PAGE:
Siân Phillips

Dame Jane Elizabeth Ailwên Phillips, DBE (born 14 May 1933), known professionally as Siân Phillips (/ˈʃɑːn/), is a Welsh actress.

Siân Phillips

Crossing Borders at Wilton's Music Hall, London, 2011
Jane Elizabeth Ailwên Phillips

(1933-05-14) 14 May 1933
Years active1944–present
Don Roy
(m. 1956; div. 1959)

Peter O'Toole
(m. 1959; div. 1979)

Robin Sachs
(m. 1979; div. 1991)
Children2, including Kate O'Toole

Early life

Phillips was born in Gwaun-Cae-Gurwen, Glamorgan, Wales, the daughter of Sally (née Thomas), a teacher, and David Phillips, a steelworker who became a policeman.[1][2] She is a Welsh-speaker: in the first volume of her autobiography Private Faces (1999) she notes that she spoke only Welsh for much of her childhood, learning English by listening to the radio.[3][4]

Phillips attended Pontardawe Grammar School and was originally known there as Jane, but her Welsh teacher called her Siân, the Welsh form of Jane.[5][6] Later she took up English and philosophy at University College Cardiff.

Phillips graduated from the University of Wales in 1955. She entered the RADA with a scholarship in September 1955, the same year as Diana Rigg and Glenda Jackson.[7][8][9] She went on to win the Bancroft Gold Medal for Hedda Gabler and was offered work in Hollywood when she left the RADA.[10] While still a student, she was offered three film contracts to work for an extended period of time in the United States, but she declined, preferring to work on stage instead.[11]


Early radio, television and stage

Phillips began acting professionally at the age of 11 with the Home Service of BBC Radio in Wales. Her first role was as a ginger tom cat.[12][13] At the same age she won her first speech-and-drama award, for her performance at the National Eisteddfod held at Llandybïe in 1944, where she and a schoolfriend played the parts of two elderly men in a dramatic duologue.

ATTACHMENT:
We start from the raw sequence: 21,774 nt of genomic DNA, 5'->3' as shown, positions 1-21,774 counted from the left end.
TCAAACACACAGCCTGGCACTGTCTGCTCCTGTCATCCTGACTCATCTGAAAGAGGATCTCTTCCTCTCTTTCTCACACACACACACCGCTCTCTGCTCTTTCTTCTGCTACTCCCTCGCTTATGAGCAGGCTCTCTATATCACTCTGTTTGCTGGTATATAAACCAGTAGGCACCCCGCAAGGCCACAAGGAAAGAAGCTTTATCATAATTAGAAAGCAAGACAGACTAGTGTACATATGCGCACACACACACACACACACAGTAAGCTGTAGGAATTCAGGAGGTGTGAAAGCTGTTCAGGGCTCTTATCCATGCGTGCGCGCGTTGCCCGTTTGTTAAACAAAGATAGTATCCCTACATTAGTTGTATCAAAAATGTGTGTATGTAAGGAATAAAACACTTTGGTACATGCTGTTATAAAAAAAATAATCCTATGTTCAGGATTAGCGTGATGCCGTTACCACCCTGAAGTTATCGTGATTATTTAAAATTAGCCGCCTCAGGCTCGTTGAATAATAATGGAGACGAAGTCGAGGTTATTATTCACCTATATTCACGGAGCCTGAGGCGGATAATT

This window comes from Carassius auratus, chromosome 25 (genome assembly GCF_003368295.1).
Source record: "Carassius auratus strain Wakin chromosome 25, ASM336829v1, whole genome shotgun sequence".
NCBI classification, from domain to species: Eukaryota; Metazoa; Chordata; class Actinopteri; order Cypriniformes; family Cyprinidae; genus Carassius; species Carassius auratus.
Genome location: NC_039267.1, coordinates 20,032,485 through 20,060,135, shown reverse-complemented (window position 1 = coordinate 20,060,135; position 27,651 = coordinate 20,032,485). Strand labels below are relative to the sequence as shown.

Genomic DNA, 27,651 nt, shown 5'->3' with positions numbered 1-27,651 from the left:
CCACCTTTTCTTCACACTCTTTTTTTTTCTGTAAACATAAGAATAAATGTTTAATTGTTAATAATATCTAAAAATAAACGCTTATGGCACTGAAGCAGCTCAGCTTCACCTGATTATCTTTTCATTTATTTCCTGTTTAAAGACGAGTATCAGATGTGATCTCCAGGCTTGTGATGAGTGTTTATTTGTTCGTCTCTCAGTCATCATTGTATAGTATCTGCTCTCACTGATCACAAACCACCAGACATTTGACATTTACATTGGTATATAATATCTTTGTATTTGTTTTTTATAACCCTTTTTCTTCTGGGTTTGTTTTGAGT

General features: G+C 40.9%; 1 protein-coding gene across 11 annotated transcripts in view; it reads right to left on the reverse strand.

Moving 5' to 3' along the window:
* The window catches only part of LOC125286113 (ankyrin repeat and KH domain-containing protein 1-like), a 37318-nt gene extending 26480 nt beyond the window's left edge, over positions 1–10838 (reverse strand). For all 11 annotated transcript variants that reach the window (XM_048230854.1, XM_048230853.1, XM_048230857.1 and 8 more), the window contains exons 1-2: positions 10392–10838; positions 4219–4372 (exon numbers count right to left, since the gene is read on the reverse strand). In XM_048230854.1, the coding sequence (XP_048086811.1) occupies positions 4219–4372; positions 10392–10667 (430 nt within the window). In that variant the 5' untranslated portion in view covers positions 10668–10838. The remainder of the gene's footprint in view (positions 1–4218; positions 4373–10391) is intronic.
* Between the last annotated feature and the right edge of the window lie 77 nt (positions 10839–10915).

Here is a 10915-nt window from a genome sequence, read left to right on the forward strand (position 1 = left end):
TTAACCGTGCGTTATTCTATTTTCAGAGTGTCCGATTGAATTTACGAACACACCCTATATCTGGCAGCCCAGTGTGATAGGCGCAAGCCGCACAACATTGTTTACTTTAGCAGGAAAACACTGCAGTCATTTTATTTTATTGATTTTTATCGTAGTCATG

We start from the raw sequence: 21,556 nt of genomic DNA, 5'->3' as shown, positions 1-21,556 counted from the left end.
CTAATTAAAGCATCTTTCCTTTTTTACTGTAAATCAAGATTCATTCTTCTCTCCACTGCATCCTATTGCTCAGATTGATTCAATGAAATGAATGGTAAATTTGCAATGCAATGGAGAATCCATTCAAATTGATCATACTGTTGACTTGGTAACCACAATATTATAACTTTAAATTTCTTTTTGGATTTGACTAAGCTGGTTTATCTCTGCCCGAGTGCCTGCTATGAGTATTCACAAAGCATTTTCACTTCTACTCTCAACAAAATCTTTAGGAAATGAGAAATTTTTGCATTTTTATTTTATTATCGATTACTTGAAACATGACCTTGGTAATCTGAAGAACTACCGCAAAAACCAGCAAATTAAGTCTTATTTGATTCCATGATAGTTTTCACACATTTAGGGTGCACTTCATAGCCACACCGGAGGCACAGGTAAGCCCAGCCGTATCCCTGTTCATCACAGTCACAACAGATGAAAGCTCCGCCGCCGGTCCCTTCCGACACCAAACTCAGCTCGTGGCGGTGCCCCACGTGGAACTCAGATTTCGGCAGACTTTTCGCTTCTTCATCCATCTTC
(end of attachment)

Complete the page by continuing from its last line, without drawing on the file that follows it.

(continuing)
She made her first British television appearance at 17 and won a Welsh acting award at 18. In 1953, while still a student at Cardiff University, she worked as a newsreader and announcer for the BBC in Wales and toured Wales in Welsh-language productions of the Welsh Arts Council.[9][10][14]

From 1953 to 1955 Phillips was a member of the BBC Repertory Company and the National Theatre Company and toured Wales performing Welsh and English plays for the Welsh Arts Council. For the Nottingham Playhouse in 1958, she was Masha in Three Sisters. She performed as Princess Siwan in Saunders Lewis' The King's Daughter at the Hampstead Theatre Club in 1959 and as Katherine in Taming of the Shrew for the Oxford Playhouse in 1960. She was Princess Siwan again in the BBC's production of Siwan: The King's Daughter alongside Peter O'Toole with Emyr Humphrys as producer. It was broadcast on BBC One (Wales only) on 1 March 1960.[15][16] From October 1958 to April 1959 she was compere of the Land of Song (Gwlad y Gân) monthly programme at TWW (Television Wales and the West) Channel 10 with baritone Ivor Emmanuel.[17]

She made her first appearance on the London stage in 1957 when she appeared in Hermann Sudermann's Magda for RADA.[18] Magda, about an opera diva, was her first real success in London. The play did well and benefited her career greatly; although she was only a student at the time, she was the first since Sarah Bernhardt to play the role.[19]

In 1957 (some sources say 1959) Phillips performed the title role in Ibsen's Hedda Gabler.[20][21][22] Many sources consider this her London stage debut but she actually did Magda before Hedda Gabler.[23] In September 1958 she was performing as Margaret Muir in John Hall's The Holiday at Oxford New Theatre.[24]